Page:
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Historic Juvenile Detention Property Becoming New Urban Neighborhood

Brookfield Residential, Lennar Broke Ground on 75-Acre Site
April 4, 2018
Former Whittier State School and Correctional Facility buildings and open space will be preserved and restored at The Groves in Whittier.
Rendering courtesy of Brookfield Residential.


California’s longest-running state juvenile reform school and a correctional facility are being transformed into a 75-acre master-planned community in Whittier, CA.

Lennar Corp. and Brookfield Residential Properties Inc., which was the master developer of tech hotbed Playa Vista, broke ground yesterday on a project to turn the former Fred C. Nelles Youth Correctional Facility School and surrounding property into a large-scale, mixed-use commercial and residential development.

The property, at 11850 Whittier Blvd., was one of the largest remaining opportunities for development in Los Angeles County. Brookfield Residential bought the landmark site for $42.5 million from the State in 2015, as first reported in the L.A. Times.

Known as The Groves in Whittier, the project is slated to include 561 for-sale homes, 189 market-rate and senior apartments, and 150,000 square feet of office, shops and restaurant space.

The reform school was built in 1891 and operated continuously until 2004 when the state of California shut it down. It was the oldest of its kind operated by the California Youth Authority. In recent years, it had been vacant and a popular filming site for television shows and movies including "The Othersiders" and "Blow."

Whittier Mayor Joe Vinatieri said the Groves project is a welcome addition that has been about 15 years in the making. The City has sought to move forward with developing the site into something for the community since the school shut down.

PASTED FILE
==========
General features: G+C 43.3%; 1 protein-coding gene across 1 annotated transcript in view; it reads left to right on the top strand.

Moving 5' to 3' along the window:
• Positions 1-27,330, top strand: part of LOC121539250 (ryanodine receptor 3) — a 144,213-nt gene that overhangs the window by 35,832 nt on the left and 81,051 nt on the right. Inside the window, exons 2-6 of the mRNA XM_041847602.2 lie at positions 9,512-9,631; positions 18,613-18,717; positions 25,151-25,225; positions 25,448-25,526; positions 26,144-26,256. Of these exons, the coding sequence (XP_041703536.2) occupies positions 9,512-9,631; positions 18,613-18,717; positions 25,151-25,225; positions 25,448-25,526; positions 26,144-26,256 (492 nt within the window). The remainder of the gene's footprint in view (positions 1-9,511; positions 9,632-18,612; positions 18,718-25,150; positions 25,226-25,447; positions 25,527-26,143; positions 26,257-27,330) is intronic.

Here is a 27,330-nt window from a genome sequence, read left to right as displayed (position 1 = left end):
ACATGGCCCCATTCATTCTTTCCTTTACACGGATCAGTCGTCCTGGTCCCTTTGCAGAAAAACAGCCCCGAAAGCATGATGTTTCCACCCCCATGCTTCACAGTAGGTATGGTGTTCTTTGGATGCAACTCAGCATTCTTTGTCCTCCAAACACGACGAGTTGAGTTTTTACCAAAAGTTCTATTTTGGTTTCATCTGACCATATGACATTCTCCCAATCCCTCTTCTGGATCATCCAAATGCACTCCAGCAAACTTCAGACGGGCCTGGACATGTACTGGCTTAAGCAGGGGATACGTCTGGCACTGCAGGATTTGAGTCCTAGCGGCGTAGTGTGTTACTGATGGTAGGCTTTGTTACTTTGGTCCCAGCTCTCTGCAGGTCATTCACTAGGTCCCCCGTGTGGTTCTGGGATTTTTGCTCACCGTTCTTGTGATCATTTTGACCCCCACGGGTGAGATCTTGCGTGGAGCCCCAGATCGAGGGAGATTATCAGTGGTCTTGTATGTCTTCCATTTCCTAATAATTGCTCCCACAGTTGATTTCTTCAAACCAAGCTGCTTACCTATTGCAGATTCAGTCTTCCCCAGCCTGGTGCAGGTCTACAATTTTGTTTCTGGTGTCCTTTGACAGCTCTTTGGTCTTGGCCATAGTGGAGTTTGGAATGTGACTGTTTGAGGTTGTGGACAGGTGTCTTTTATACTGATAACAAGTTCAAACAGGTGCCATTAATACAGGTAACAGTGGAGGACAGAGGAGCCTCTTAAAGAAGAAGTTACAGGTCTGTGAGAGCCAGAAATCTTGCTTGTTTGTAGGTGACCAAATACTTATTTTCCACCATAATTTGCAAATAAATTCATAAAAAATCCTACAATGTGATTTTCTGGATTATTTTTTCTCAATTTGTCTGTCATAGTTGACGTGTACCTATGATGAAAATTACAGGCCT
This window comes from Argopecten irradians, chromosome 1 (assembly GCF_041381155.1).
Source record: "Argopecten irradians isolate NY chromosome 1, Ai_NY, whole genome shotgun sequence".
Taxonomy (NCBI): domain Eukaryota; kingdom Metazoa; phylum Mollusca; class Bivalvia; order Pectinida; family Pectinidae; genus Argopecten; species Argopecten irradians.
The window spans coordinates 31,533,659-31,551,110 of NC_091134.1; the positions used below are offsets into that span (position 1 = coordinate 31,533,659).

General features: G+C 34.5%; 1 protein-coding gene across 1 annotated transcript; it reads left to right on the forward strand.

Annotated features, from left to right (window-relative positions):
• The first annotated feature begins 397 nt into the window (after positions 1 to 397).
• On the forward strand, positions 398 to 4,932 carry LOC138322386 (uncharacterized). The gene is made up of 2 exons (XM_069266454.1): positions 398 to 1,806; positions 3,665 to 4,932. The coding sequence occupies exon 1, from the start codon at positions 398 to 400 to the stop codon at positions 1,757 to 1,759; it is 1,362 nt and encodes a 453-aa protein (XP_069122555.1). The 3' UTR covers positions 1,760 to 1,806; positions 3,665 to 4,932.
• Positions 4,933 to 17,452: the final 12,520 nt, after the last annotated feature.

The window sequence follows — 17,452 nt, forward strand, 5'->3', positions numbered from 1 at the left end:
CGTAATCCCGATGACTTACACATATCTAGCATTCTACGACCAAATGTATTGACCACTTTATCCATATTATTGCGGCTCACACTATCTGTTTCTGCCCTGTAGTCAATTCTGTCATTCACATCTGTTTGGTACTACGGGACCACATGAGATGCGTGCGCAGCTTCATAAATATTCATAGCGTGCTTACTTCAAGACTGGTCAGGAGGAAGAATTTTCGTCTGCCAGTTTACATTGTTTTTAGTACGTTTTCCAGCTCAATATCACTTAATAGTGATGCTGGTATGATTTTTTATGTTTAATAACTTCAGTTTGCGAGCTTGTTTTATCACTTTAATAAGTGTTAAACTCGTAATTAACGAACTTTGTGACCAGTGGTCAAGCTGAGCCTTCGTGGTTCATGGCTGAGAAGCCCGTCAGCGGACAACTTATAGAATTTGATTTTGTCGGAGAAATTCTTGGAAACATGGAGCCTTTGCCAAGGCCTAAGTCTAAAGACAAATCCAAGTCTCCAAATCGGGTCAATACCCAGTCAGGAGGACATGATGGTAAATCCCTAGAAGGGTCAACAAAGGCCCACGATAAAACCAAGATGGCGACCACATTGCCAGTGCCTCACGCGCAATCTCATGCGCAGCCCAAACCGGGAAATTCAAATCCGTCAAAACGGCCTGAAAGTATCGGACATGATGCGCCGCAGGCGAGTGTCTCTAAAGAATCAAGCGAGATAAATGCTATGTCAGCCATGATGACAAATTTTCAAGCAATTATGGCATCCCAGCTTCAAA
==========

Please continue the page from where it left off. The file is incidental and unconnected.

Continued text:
"It's huge in terms of the planning and what it means to our community and what it means to Whittier," he told CoStar News. "I fully expect a rising tide raises all ships."

The redevelopment project had been stalled for years by lawsuits filed by Whittier Conservancy. The Conservancy wanted to preserve historic buildings at the site, which was registered as an historic landmark in the California Register of Historic Resources in 1982. The lawsuits ended with a settlement last year that added further protections to some buildings that will be preserved during development and a compensatory mitigation fund that will be used to preserve other Whittier resources.

Brookfield Residential’s plan preserves four of the site’s primary historic properties: The administration building, the superintendent’s residence, the chapel and the assistant superintendent’s residence.

The Groves, named as a nod to the site’s history as an orchard and farm, will include pocket parks, a dog park, a clubhouse and pool area, as well as a10-foot wide walkway planned through the property.

Brookfield Residential Vice President of Land Dave Bartlett said this is an "exciting moment" for Whittier.

"We are also preserving and restoring four historically significant buildings, built between 1919 and 1933, repurposing them into valuable new community uses, while subtly integrating them into a wholly new environment," he said in a statement.

The City of Whittier is expected to receive $1 million in annual net tax revenues from the project, which is slated to open in 2020.



Jacquelyn Ryan, Los Angeles Market Reporter  CoStar Group   
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